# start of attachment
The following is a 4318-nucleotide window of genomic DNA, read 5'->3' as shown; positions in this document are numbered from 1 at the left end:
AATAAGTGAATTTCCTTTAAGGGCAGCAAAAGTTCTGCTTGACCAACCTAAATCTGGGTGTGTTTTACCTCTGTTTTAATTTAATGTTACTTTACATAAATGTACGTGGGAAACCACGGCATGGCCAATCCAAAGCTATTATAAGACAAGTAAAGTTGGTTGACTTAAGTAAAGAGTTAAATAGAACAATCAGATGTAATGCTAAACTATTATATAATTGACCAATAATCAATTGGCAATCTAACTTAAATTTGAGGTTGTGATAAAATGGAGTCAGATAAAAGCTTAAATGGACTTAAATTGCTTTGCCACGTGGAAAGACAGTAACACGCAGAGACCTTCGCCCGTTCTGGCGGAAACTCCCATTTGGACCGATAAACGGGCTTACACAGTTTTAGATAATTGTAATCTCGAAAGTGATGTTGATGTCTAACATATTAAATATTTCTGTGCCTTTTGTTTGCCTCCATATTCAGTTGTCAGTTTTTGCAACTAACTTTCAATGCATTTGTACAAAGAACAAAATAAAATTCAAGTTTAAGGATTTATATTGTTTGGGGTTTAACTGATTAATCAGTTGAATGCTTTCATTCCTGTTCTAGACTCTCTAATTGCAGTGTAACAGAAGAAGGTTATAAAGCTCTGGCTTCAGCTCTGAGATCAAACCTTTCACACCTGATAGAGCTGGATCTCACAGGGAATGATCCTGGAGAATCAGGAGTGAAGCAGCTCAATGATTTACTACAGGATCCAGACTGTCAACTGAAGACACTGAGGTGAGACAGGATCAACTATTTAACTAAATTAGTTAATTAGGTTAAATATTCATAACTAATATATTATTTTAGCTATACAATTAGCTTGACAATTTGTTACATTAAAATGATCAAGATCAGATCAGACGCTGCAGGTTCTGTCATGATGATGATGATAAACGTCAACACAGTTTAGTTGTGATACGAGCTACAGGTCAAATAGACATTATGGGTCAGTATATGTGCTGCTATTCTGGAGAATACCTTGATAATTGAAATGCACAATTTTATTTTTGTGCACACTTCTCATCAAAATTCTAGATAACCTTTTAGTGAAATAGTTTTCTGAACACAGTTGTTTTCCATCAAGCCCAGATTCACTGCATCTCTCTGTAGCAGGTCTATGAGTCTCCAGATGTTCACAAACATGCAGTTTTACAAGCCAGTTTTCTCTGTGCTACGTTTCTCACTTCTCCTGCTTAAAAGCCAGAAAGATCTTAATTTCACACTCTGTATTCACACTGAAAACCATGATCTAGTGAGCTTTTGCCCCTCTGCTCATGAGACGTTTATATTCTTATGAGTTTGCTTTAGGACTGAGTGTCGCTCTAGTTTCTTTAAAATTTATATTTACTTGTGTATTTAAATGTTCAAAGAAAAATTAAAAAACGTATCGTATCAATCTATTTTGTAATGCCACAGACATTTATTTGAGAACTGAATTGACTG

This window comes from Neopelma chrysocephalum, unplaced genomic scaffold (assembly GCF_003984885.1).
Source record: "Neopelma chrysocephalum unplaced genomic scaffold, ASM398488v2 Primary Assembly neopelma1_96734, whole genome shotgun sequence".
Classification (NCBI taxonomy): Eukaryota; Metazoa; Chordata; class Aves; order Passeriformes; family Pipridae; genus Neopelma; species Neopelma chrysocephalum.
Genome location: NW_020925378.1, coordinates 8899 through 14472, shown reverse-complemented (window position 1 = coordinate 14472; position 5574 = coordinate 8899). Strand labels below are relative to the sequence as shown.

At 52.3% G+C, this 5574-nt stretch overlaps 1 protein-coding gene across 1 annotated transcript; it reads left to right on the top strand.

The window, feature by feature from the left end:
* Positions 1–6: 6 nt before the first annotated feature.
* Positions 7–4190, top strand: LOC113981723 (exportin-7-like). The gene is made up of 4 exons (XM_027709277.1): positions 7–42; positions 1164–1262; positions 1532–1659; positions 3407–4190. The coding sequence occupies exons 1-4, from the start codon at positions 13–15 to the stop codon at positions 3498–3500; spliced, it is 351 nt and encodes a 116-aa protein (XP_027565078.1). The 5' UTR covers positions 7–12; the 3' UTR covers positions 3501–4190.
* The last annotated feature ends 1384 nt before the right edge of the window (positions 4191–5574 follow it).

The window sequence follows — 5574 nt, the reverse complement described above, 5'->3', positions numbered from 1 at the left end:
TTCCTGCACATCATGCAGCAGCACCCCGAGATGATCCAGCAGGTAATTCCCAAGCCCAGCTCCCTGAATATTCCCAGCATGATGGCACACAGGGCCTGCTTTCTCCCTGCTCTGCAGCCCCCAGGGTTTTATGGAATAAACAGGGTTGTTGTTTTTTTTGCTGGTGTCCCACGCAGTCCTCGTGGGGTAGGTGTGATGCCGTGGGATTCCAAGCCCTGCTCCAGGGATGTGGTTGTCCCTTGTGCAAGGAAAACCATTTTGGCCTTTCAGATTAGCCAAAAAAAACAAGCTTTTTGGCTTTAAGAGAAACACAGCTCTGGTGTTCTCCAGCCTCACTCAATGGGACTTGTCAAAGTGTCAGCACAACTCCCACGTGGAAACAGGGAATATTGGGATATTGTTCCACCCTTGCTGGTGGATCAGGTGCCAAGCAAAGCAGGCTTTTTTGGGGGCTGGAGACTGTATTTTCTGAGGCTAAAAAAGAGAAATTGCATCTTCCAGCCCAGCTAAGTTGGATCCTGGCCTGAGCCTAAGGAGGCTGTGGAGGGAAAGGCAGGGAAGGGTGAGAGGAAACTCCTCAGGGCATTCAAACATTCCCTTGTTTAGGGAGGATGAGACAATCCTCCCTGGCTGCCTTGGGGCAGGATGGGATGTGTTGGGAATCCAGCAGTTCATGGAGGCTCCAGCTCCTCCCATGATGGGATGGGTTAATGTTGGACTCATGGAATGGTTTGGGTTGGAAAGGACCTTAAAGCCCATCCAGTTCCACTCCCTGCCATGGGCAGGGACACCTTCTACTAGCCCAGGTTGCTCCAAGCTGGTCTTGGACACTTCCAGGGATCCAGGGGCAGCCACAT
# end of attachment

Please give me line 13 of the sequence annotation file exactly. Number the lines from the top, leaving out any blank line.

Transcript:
TTCCTGCACATCATGCAGCAGCACCCCGAGATGATCCAGCAGGTAATTCCCAAGCCCAGCTCCCTGAATATTCCCAGCATGATGGCACACAGGGCCTGCTTTCTCCCTGCTCTGCAGCCCCCAGGGTTTTATGGAATAAACAGGGTTGTTGTTTTTTTTGCTGGTGTCCCACGCAGTCCTCGTGGGGTAGGTGTGATGCCGTGGGATTCCAAGCCCTGCTCCAGGGATGTGGTTGTCCCTTGTGCAAGGAAAACCATTTTGGCCTTTCAGATTAGCCAAAAAAAACAAGCTTTTTGGCTTTAAGAGAAACACAGCTCTGGTGTTCTCCAGCCTCACTCAATGGGACTTGTCAAAGTGTCAGCACAACTCCCACGTGGAAACAGGGAATATTGGGATATTGTTCCACCCTTGCTGGTGGATCAGGTGCCAAGCAAAGCAGGCTTTTTTGGGGGCTGGAGACTGTATTTTCTGAGGCTAAAAAAGAGAAATTGCATCTTCCAGCCCAGCTAAGTTGGATCCTGGCCTGAGCCTAAGGAGGCTGTGGAGGGAAAGGCAGGGAAGGGTGAGAGGAAACTCCTCAGGGCATTCAAACATTCCCTTGTTTAGGGAGGATGAGACAATCCTCCCTGGCTGCCTTGGGGCAGGATGGGATGTGTTGGGAATCCAGCAGTTCATGGAGGCTCCAGCTCCTCCCATGATGGGATGGGTTAATGTTGGACTCATGGAATGGTTTGGGTTGGAAAGGACCTTAAAGCCCATCCAGTTCCACTCCCTGCCATGGGCAGGGACACCTTCTACTAGCCCAGGTTGCTCCAAGCTGGTCTTGGACACTTCCAGGGATCCAGGGGCAGCCACAT